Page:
How Safe Are Safaris?

You may be contemplating that bucket list vacation of a wildlife safari in Africa, but worried about just how safe your African safari might be. The animals are wild and aggressive, how will you know …

You may be contemplating that bucket list vacation of a wildlife safari in Africa, but worried about just how safe your African safari might be.

The animals are wild and aggressive, how will you know you are going to be safe?

In this article I’m going to show you a couple of the things that can go wrong on wildlife safaris and what you need to do to ensure that those things dont happen.

African wildlife safaris are safe as long as you follow these very simple rules. Don’t get out of the car in the game reserve. Secondly, always listen to your guides instructions and lastly treat all the wild animals with respect and give them space while watching them.

All safaris will have that hint of danger, that is what makes this adventure so exciting.

What might amaze you though is just how disinterested the larger animals will be of you and your vehicle. I’ve been lucky enough to be going on safaris for the last 40 years and i’ll tell you a few stories about when I got into dangerous situations with animals and what happened.

Please bear in mind that these instances were few and far between, honestly years in between. If you are sensible they will not happen to you …and you can learn from me on how to avoid them 🙂

Before I tell you

The thought of travelling through the bush on an open-top jeep to find animals that might eat you probably sound’s terrifying but this is the safest option you can choose.

Consider this: the ranger will have intimate experience and knowledge of the wild animals. They will know when they are relaxed or if your presence is upsetting them. they will know exactly how close to get the animals and what to do if things were to become unsafe.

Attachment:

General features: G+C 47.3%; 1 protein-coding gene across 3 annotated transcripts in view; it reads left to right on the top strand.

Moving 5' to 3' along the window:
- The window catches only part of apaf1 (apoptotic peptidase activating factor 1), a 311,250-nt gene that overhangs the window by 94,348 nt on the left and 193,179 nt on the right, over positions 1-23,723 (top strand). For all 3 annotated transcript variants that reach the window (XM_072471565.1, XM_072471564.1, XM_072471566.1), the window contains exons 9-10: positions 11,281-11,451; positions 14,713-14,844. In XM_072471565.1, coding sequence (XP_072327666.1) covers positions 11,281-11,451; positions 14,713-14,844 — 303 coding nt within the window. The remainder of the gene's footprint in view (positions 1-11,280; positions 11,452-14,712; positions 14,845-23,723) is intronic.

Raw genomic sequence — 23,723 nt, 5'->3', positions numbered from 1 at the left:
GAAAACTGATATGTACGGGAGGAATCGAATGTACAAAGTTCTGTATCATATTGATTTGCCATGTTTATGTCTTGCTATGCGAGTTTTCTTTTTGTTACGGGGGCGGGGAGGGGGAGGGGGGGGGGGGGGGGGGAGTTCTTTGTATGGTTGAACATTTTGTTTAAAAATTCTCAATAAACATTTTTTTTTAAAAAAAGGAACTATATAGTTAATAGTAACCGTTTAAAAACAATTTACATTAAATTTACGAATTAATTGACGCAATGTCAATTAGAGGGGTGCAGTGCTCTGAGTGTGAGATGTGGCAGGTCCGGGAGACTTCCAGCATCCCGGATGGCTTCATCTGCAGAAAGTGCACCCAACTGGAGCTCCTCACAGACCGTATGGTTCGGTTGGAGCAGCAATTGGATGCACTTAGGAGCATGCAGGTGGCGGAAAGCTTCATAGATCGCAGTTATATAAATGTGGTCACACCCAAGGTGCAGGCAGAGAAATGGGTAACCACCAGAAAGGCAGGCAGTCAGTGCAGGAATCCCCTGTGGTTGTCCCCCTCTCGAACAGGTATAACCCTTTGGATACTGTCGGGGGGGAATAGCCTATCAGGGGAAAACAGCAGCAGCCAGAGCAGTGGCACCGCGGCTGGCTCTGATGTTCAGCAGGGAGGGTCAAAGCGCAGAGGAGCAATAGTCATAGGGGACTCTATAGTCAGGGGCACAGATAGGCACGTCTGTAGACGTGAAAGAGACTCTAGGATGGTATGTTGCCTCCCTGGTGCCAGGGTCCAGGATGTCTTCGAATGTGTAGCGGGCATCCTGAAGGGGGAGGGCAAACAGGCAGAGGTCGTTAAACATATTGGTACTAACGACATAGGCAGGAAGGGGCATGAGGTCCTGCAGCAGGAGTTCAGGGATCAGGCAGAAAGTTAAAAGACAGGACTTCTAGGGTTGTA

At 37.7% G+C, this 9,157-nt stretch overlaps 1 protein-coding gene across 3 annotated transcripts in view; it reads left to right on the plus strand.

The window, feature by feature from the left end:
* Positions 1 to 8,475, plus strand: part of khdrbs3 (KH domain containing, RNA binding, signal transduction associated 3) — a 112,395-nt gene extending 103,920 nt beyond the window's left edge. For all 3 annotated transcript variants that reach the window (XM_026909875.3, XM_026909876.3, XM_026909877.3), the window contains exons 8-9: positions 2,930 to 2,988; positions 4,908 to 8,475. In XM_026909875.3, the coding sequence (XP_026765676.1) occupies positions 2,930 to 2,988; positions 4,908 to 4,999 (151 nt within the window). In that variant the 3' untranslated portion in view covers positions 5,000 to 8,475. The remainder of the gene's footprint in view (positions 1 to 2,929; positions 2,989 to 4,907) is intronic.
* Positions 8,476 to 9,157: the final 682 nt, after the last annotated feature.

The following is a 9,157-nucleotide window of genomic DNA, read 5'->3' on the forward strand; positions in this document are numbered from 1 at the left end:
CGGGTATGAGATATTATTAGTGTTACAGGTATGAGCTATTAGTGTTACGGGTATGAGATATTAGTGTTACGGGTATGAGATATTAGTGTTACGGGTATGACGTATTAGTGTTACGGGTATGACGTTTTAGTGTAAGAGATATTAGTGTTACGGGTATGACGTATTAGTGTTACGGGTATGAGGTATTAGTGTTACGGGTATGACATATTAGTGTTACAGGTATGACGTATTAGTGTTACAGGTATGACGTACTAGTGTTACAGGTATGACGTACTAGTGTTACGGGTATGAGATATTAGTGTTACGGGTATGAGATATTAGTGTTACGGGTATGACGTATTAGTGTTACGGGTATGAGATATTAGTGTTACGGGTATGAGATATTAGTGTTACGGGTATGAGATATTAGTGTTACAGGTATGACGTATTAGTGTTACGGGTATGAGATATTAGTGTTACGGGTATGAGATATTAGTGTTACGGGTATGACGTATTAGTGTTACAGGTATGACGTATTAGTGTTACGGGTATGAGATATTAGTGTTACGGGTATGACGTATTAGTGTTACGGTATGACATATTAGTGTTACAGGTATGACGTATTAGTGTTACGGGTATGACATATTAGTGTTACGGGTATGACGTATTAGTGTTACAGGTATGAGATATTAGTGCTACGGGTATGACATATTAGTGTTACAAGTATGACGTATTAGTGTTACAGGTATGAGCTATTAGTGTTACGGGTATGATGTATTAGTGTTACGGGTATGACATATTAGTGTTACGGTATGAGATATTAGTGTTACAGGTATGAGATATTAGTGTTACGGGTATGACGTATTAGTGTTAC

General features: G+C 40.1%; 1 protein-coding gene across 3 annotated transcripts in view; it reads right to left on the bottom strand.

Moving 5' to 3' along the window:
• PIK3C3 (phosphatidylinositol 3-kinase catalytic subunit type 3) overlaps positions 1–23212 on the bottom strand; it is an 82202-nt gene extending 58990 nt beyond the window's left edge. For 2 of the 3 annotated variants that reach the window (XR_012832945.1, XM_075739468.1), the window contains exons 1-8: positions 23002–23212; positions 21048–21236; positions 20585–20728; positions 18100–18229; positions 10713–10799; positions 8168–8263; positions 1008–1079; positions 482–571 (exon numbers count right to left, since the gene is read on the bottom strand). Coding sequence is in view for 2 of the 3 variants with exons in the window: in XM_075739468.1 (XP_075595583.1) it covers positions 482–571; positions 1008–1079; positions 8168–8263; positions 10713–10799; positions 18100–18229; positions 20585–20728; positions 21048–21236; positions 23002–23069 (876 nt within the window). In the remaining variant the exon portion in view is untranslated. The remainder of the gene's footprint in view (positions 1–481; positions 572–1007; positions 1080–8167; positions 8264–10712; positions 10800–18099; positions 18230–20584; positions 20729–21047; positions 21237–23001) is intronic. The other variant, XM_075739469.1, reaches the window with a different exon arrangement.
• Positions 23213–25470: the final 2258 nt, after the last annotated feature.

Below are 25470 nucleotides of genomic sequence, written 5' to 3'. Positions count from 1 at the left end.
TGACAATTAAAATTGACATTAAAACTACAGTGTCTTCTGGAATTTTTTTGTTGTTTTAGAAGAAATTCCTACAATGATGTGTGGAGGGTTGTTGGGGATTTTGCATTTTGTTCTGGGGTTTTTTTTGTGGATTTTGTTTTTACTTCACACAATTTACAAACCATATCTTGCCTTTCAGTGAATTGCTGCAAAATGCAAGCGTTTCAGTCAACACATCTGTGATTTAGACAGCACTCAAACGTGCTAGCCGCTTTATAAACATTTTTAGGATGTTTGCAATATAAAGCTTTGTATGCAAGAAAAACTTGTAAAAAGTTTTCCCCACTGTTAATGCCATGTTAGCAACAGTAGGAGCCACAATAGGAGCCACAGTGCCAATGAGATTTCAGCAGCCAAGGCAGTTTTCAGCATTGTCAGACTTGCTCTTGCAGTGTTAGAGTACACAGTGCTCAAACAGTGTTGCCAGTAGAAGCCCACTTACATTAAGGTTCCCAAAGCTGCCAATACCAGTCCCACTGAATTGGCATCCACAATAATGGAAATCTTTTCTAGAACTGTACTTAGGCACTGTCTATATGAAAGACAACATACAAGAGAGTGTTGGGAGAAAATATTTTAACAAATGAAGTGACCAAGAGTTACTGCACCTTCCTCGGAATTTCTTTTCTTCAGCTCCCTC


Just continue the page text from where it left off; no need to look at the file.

Walking into a Lion

So the first rule is to stay in your car.

If you stick to the major game reserves this really shouldn’t be a problem. When you get to a hide, the entrance should be right where you park.

On Christmas eve I was sitting in a hide in Mkuze game reserve. Mkuze has one of the best hides for spotting game, and we had been incredibly lucky to see rhino playing, a leopard hiding in a tree and a lioness come down to drink.

Because of the fantastic viewing all of us in the hide had stayed later than we should and dusk was setting in.

So it was time to leave.

The problem with this hide is that its entrance was at least 300 m from where we had to park the car…and that was completely through the wild bush, not exactly safe.

I was walking with my mother and aunt just chatting, and as we turned a corner on the dusty footpath we walked straight into the lioness who had earlier been drinking by the hide.

She was just as surprised as us and sat bolt upright.

I had so much adrenaline I could hear my heart beating in my ears.

I stopped everyone still.

Stood up tall

Looked as relaxed as possible.

And we calmly walked backwards very slowly while the lioness just watched us.

An add-on to not getting out of your car is this…

If you are out of your car and you walk into an animal…DO NOT RUN!

Prey runs.

We stopped the rest of the people from walking through, went back to the hide and then as a group followed a rhino path back around the lion back to our cars.

Word spread around the camp like wildfire. We even had our neighbors come around ask if we had heard about these people who walked into a lion :p